"If somebody comes to you wanting to talk about an issue they're struggling with, it's important that you've created an environment where they feel comfortable to share that."

Walton says she was always "the joker" around the camp in her international days and that was how she developed her own self-confidence. "You could ask me a question and get a very honest answer. I was very open because it was so accepting. That meant you could have that little bit of banter, but it was respectful."

Laughing off stereotypes about lesbians comes naturally. The rise of women's sport and social media means there is more opportunity for athletes to be known beyond the pitch. "I think the media has done a fantastic job. The tone has changed. They're more conscious and it has helped to open people's minds."

She returns to the idea of what it means to be a role model. "They're all around us now, which is the most important thing. The people you've really got to take your hat off to are those from the last 20 or 30 years. What they achieved has meant today can be like this."

Sky Sports

National Volunteer Week – Feature Volunteer Christa McAlduff

By Joshua Rey

Field Hockey Canada is celebrating National Volunteer Week from April 19-25. This week, we will feature a few volunteers from across the country. Thank you for the many nominations from your communities. We are thrilled to have such a terrific cast of volunteers and staff from coast-to-coast. Please enjoy our National Volunteer Week series!

Christa McAlduff Q and A

Today’s featured volunteer Christa McAlduff of Summerside, PEI where she coaches the SIS Under 15 team.

Field Hockey Canada: How did you get into field hockey?

Christa McAlduff: I started playing field hockey in junior high school in 1987 and loved the sport immediately. It was a new sport for me but I enjoyed how quick and aggressive the game was. The sport at that time was played much differently than it is today. We only played on grass fields and at times the grass was long, making it more difficult and challenging. If you could run fast and dribble the ball in grass the sport was for you.

Field Hockey Canada: What motivates you to volunteer?

Christa McAlduff:  What motivated me to volunteer was my own daughters but once I started it became more than about my own girls but about all teenage girls. I noticed that this can be a very important time in their lives and with the choices they make. I see that many teenage girls lack self esteem and need help to build self confidence and when coaching teenage girls in a very competitive sport this can be a balancing act. The very way you speak with and to teenage girls can leave a lasting impression on them whether it be a positive or negative. I have seen the difference in teenage girls from the start of a season with low confidence to end the season with great confidence. They need to know a coach believes in them and then in turn they will believe in themselves.

Field Hockey Canada: What role does volunteering play in your life?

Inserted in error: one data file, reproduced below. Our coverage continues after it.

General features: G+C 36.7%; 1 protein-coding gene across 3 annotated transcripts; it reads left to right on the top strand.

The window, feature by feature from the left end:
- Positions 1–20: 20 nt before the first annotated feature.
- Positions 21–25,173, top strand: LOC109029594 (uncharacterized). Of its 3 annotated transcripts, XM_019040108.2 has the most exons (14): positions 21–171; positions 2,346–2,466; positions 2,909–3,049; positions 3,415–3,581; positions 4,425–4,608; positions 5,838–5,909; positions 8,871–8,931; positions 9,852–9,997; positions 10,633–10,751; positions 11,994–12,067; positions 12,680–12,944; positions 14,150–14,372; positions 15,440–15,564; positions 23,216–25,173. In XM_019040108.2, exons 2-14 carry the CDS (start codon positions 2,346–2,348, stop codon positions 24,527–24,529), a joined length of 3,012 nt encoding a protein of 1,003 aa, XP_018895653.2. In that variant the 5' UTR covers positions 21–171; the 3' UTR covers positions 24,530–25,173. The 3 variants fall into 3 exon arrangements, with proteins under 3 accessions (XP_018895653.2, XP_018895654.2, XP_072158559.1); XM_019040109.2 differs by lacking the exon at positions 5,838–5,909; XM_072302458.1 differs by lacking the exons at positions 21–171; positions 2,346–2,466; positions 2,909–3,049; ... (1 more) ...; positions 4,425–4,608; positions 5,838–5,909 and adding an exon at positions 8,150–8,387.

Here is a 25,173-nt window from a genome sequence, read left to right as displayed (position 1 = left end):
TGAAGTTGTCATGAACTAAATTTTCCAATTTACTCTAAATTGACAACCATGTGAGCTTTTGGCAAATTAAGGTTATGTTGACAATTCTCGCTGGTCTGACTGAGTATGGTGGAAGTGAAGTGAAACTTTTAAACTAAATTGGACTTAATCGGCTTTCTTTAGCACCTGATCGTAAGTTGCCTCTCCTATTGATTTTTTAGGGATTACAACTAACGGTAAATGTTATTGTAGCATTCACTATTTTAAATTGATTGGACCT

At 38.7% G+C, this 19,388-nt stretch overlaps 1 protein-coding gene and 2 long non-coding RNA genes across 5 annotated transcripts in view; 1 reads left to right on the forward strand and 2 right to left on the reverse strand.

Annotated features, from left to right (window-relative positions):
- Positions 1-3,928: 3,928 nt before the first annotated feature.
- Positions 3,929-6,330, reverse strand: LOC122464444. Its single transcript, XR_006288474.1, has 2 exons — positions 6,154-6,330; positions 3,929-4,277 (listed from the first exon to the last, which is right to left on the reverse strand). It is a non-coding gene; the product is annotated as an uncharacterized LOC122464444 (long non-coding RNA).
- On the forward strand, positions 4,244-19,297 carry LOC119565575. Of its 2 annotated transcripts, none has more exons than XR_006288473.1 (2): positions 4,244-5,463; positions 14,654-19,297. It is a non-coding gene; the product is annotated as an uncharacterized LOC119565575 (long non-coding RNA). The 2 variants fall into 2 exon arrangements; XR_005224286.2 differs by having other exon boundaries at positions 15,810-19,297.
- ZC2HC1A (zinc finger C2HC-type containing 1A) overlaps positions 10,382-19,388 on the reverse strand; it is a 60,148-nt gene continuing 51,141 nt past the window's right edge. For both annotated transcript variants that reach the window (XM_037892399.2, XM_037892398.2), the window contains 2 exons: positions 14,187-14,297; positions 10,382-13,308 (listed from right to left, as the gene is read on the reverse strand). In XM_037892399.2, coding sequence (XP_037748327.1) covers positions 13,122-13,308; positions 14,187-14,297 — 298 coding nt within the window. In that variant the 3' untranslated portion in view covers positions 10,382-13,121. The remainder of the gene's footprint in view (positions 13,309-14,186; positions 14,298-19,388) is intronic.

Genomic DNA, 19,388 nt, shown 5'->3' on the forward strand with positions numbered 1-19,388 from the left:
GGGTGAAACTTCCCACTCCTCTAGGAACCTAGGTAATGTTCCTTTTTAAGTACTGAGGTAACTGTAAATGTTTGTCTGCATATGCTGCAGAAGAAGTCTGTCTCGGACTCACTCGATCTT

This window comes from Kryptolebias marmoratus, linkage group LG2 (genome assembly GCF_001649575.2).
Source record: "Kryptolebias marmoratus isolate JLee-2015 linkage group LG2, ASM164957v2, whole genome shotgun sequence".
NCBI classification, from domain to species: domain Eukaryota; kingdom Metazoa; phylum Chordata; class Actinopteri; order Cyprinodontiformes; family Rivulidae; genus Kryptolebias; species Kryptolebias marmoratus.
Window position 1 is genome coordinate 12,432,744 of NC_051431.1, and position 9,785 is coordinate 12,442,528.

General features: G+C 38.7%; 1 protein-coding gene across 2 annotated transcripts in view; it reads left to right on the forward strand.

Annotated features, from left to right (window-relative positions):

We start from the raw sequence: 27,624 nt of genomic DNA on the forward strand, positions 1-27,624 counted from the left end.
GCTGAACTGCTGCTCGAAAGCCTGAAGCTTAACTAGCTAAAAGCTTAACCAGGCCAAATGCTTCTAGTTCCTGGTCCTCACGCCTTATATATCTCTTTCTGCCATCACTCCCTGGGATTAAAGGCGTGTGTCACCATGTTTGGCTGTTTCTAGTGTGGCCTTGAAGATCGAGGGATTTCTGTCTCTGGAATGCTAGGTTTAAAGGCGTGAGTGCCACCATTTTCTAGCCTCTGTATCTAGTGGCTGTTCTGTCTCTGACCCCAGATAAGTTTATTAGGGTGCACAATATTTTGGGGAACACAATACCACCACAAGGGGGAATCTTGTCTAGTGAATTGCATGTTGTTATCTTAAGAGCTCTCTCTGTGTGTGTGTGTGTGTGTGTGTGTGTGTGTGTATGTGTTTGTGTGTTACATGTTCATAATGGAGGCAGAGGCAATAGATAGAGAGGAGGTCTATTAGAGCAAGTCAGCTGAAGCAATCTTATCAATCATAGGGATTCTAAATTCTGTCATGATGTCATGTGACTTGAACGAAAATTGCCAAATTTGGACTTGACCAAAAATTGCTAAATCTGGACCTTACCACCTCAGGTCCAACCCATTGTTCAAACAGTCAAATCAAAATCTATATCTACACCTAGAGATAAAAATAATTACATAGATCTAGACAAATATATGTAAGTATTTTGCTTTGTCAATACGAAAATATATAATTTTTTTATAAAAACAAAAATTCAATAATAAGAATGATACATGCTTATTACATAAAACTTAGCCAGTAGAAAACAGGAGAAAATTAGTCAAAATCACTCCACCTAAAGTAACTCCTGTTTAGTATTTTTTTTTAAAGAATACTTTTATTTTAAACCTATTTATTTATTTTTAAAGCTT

Christa McAlduff: Volunteering has become very important to who I have become and give back whether it be in the community with sports, my work or my church. It takes a community of volunteers to help build our youth.

Field Hockey Canada: What are some challenges when it comes to volunteering?

Christa McAlduff: Some challenges with volunteering is the time especially with all the other demands one has for example family and work.

Field Hockey Canada: What is your favourite part about giving back to the field hockey community?

Christa McAlduff: Is to bring this amazing sport to the youth. All the youth that I have coached had never played field hockey before until they played with me and after three years playing on my team and they moved up to high school and they continue to play field hockey.

Field Hockey Canada media release

MHC umpires chief Ranjit blasts websites over officiating allowances

By Jugjet Singh

STOP reading fake news on websites managed by irresponsible and agenda-driven individuals.

The Malaysian Hockey Confederation (MHC) are perplexed as to why officiating allowances of umpires have suddenly become an issue highlighted by dubious websites.

MHC vice-president Ranjit Singh, who is also the association's umpires committee chairman, said it is unbecoming of them to claim that the allowances last year for international grade umpires have yet to be settled by the MHC.

"I had discussions with the umpires during the Malaysia Hockey League (which ended on Feb 22) and was never told of any pending payments to international umpires.

"In fact, I met them again during a Junior Hockey League (JHL) briefing before it was called off following the implementation of the Movement Control Order. None of the umpires complained about unpaid allowances in 2019," said an irked Ranjit, who is also the Penang HA president.

Ranjit cautioned against believing the fly-by-night websites or those who have only been doing paid reviews for many years.

"We receive and read many fake messages every day and this is done by irresponsible people. I urge everyone not to be deceived by them," he said.

Ranjit also urged the disgruntled umpires, if there is any one, , to contact him immediately.

"All of them have my number, so call me. I can then instantly get in touch with the MHC treasurer or even the president to sort out matters arising among umpires.

"There is no use or any need for an umpire to be defended by a website.

"The right channel is the umpires committee. Talk straight to us.

"And on the matter of unpaid MHL umpires, all 31 of them were asked to submit their claims by April 25 (today) and they have done so before the deadline.

"The matter is under process, and they will get their allowances soon," Ranjit added.

New Straits Times